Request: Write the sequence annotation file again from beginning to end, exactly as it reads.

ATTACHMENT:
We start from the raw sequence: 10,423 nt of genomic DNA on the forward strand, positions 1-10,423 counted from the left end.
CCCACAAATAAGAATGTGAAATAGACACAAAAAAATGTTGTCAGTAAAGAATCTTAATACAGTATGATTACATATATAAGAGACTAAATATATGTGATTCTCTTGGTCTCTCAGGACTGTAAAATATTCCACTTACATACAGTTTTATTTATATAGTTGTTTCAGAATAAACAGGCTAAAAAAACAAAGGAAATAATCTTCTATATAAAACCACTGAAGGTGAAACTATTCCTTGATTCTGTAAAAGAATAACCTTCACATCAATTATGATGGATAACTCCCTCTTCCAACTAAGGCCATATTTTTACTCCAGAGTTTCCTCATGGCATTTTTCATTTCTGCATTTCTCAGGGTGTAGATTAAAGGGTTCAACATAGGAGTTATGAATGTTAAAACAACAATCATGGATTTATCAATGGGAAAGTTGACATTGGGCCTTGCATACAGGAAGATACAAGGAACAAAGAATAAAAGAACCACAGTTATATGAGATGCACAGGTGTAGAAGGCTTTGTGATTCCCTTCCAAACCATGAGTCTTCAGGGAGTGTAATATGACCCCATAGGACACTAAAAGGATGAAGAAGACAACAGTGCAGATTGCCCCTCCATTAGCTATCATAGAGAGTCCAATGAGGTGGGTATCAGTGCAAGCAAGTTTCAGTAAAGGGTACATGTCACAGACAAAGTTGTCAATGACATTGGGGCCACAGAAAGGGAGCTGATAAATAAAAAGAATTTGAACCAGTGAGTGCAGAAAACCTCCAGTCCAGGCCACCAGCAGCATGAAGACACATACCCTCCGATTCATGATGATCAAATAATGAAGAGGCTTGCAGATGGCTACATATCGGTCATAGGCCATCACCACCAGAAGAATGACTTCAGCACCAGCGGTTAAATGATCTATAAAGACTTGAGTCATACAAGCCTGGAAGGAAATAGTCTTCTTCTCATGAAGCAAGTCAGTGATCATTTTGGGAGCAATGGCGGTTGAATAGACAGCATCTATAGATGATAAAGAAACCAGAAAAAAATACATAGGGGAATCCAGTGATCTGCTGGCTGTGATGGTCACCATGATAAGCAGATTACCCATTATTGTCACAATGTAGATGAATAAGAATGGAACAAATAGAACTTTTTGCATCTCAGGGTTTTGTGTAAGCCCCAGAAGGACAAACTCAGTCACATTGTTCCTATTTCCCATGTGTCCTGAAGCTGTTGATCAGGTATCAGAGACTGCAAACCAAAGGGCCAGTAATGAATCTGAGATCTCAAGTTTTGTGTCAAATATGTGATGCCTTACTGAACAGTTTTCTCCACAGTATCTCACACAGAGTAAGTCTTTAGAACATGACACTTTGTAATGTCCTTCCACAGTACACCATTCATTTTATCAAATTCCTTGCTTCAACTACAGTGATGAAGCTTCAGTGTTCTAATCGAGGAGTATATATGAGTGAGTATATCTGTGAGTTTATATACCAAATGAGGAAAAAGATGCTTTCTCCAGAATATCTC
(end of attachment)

We start from the raw sequence: 10,423 nt of genomic DNA on the forward strand, positions 1-10,423 counted from the left end.
CCCACAAATAAGAATGTGAAATAGACACAAAAAAATGTTGTCAGTAAAGAATCTTAATACAGTATGATTACATATATAAGAGACTAAATATATGTGATTCTCTTGGTCTCTCAGGACTGTAAAATATTCCACTTACATACAGTTTTATTTATATAGTTGTTTCAGAATAAACAGGCTAAAAAAACAAAGGAAATAATCTTCTATATAAAACCACTGAAGGTGAAACTATTCCTTGATTCTGTAAAAGAATAACCTTCACATCAATTATGATGGATAACTCCCTCTTCCAACTAAGGCCATATTTTTACTCCAGAGTTTCCTCATGGCATTTTTCATTTCTGCATTTCTCAGGGTGTAGATTAAAGGGTTCAACATAGGAGTTATGAATGTTAAAACAACAATCATGGATTTATCAATGGGAAAGTTGACATTGGGCCTTGCATACAGGAAGATACAAGGAACAAAGAATAAAAGAACCACAGTTATATGAGATGCACAGGTGTAGAAGGCTTTGTGATTCCCTTCCAAACCATGAGTCTTCAGGGAGTGTAATATGACCCCATAGGACACTAAAAGGATGAAGAAGACAACAGTGCAGATTGCCCCTCCATTAGCTATCATAGAGAGTCCAATGAGGTGGGTATCAGTGCAAGCAAGTTTCAGTAAAGGGTACATGTCACAGACAAAGTTGTCAATGACATTGGGGCCACAGAAAGGGAGCTGATAAATAAAAAGAATTTGAACCAGTGAGTGCAGAAAACCTCCAGTCCAGGCCACCAGCAGCATGAAGACACATACCCTCCGATTCATGATGATCAAATAATGAAGAGGCTTGCAGATGGCTACATATCGGTCATAGGCCATCACCACCAGAAGAATGACTTCAGCACCAGCGGTTAAATGATCTATAAAGACTTGAGTCATACAAGCCTGGAAGGAAATAGTCTTCTTCTCATGAAGCAAGTCAGTGATCATTTTGGGAGCAATGGCGGTTGAATAGACAGCATCTATAGATGATAAAGAAACCAGAAAAAAATACATAGGGGAATCCAGTGATCTGCTGGCTGTGATGGTCACCATGATAAGCAGATTACCCATTATTGTCACAATGTAGATGAATAAGAATGGAACAAATAGAACTTTTTGCATCTCAGGGTTTTGTGTAAGCCCCAGAAGGACAAACTCAGTCACATTGTTCCTATTTCCCATGTGTCCTGAAGCTGTTGATCAGGTATCAGAGACTGCAAACCAAAGGGCCAGTAATGAATCTGAGATCTCAAGTTTTGTGTCAAATATGTGATGCCTTACTGAACAGTTTTCTCCACAGTATCTCACACAGAGTAAGTCTTTAGAACATGACACTTTGTAATGTCCTTCCACAGTACACCATTCATTTTATCAAATTCCTTGCTTCAACTACAGTGATGAAGCTTCAGTGTTCTAATCGAGGAGTATATATGAGTGAGTATATCTGTGAGTTTATATACCAAATGAGGAAAAAGATGCTTTCTCCAGAATATCTC